Solo: A Star Wars Story is mere months away and we have yet to see even a teaser for the film. No Star Wars film under the new Disney/Lucasfilm regime has had quite such an outwardly troubled production as the origin film for the galaxy's best smuggler. Original directors Phil Lord and Chris Miller were fired from the film with only a few weeks left in production and replaced with veteran director Ron Howard. But just because this situation seems outwardly chaotic, that doesn't mean that it was that way for those still working on the film. In fact, one of the film's stars, Phoebe Waller-Bridge, seemed to indicate the directorial change was pleasant and professional, saying:
Phoebe Waller-Bridge's statements here to IGN echo the sentiments we have heard from the stars of the film since Ron Howard took over. While I'm sure the directorial change wasn't an ideal situation, Ron Howard is a veteran and a professional, so one would assume he brought excitement and positivity to the production. Phoebe Waller-Bridge also seems to have relished the opportunity to work with a filmmaker of his caliber. While everyone involved in the film is likely trying to put a positive spin on the bumpy production, they may also have truly enjoyed working with Ron Howard and have faith in his direction and the film he is putting together.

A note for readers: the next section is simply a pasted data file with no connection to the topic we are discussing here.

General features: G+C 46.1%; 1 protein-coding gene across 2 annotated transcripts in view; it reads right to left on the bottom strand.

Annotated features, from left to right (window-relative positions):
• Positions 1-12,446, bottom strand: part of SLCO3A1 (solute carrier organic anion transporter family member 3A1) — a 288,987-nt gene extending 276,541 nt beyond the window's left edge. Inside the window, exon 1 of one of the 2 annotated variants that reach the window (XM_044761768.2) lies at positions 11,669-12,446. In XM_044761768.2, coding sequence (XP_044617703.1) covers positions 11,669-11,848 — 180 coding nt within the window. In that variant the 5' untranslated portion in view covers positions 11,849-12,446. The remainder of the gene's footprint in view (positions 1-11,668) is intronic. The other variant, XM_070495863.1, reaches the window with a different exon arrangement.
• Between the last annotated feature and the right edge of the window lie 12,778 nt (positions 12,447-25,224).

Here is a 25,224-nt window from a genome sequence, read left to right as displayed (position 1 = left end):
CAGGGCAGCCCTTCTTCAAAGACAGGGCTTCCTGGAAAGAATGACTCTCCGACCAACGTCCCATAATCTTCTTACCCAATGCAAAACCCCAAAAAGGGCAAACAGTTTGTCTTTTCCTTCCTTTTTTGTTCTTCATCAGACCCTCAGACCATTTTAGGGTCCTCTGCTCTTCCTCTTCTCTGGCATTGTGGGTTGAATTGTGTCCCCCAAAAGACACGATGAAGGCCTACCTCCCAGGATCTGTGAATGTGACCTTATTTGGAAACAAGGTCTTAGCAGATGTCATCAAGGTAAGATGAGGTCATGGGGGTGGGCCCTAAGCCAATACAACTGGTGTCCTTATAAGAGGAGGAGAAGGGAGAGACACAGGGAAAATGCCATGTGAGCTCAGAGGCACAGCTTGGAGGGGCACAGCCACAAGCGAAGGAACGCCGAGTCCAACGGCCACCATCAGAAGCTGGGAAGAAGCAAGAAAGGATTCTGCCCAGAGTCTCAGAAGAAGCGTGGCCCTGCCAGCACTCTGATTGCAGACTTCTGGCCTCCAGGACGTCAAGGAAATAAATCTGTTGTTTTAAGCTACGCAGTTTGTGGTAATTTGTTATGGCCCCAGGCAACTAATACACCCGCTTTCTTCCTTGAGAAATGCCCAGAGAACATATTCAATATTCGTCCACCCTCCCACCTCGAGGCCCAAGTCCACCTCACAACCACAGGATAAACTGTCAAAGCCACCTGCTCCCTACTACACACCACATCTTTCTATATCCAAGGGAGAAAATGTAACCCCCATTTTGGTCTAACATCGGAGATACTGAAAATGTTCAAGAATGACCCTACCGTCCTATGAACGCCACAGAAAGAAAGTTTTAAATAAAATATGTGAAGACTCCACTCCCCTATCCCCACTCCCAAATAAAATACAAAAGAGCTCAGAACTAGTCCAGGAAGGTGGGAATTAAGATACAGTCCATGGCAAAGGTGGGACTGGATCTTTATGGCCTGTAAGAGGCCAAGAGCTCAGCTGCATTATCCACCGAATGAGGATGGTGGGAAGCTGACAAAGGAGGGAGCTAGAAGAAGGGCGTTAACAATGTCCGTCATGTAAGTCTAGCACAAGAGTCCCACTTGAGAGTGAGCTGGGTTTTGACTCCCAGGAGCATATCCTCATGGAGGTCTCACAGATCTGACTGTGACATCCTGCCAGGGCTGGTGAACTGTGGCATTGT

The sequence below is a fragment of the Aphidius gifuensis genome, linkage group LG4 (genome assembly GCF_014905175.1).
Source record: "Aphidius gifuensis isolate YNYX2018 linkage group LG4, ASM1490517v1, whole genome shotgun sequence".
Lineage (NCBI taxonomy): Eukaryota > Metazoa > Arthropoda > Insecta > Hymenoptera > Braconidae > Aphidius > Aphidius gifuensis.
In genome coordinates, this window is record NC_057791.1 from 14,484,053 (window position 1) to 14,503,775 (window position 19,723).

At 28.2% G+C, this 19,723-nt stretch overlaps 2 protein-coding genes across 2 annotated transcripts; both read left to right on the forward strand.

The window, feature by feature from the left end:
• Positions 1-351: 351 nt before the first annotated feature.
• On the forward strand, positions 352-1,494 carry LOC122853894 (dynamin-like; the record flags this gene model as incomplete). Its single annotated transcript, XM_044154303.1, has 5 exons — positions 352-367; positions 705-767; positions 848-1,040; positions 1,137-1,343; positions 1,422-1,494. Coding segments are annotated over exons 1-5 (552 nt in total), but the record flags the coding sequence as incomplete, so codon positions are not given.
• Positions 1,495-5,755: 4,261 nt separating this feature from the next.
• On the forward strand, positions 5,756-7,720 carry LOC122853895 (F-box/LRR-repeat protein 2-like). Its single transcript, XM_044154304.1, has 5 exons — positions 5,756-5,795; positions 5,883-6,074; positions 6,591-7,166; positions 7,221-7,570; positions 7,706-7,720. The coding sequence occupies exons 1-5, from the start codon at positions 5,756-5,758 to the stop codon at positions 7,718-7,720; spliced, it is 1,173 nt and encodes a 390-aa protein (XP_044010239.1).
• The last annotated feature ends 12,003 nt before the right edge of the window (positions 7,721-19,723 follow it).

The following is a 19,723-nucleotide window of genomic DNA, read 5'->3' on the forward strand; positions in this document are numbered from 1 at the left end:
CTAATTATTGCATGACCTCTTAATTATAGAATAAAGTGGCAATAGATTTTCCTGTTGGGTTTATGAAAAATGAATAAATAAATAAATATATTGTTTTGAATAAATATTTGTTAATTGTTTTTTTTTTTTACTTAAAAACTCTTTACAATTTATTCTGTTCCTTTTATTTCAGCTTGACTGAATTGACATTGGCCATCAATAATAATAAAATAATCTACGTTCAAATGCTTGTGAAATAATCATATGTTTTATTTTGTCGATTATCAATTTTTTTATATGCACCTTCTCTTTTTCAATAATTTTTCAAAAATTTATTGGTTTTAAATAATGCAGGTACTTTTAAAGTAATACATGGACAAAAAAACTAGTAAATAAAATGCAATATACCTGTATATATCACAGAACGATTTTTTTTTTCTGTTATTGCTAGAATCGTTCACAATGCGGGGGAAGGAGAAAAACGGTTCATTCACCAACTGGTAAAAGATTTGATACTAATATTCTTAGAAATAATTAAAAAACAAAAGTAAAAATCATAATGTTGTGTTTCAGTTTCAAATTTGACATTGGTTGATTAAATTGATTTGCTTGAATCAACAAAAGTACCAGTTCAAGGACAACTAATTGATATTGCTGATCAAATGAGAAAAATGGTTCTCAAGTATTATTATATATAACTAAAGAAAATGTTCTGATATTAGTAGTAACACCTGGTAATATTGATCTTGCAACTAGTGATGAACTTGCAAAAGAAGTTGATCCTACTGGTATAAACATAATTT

If the handoff was smooth and reassuring, that hopefully made the actors more comfortable with the change and confident moving forward. Ideally that will translate to a cohesive final film. The real question now is just how much this is Ron Howard's film versus Phil Lord and Chris Miller's. It sounds like, for Phoebe Waller-Bridge, there will still be a lot of Lord and Miller's influence in her role, as she explained:
Once the movie is out, it's doubtful we'll ever get a percentage breakdown of who shot what. In fact, the amount of reshoots has been the subject of much debate and it seems that the answer may not have been the same for every actor, with some having more to do than others. If there is great stuff from Lord and Miller that works with the story Disney is trying to tell then the company should absolutely use it and maybe we'll get an amalgam of different directorial visions that somehow works as a whole.
Ultimately, the number of reshoots and all of this newsworthy production trouble is irrelevant. There are countless movies throughout history that have had reshoots and more troubled productions than Solo that have turned out great. All that matters is what hits theater screens in May, or December if Solo needs to be pushed back to perfect it. With any luck we'll get a teaser or full trailer soon that if it hits all the right notes, will assuage any fears we have and get everyone excited to see that smuggling scoundrel once again.
Solo: A Star Wars Story blasts into theaters on May 25th. For all of this year's biggest movies, check out our release schedule.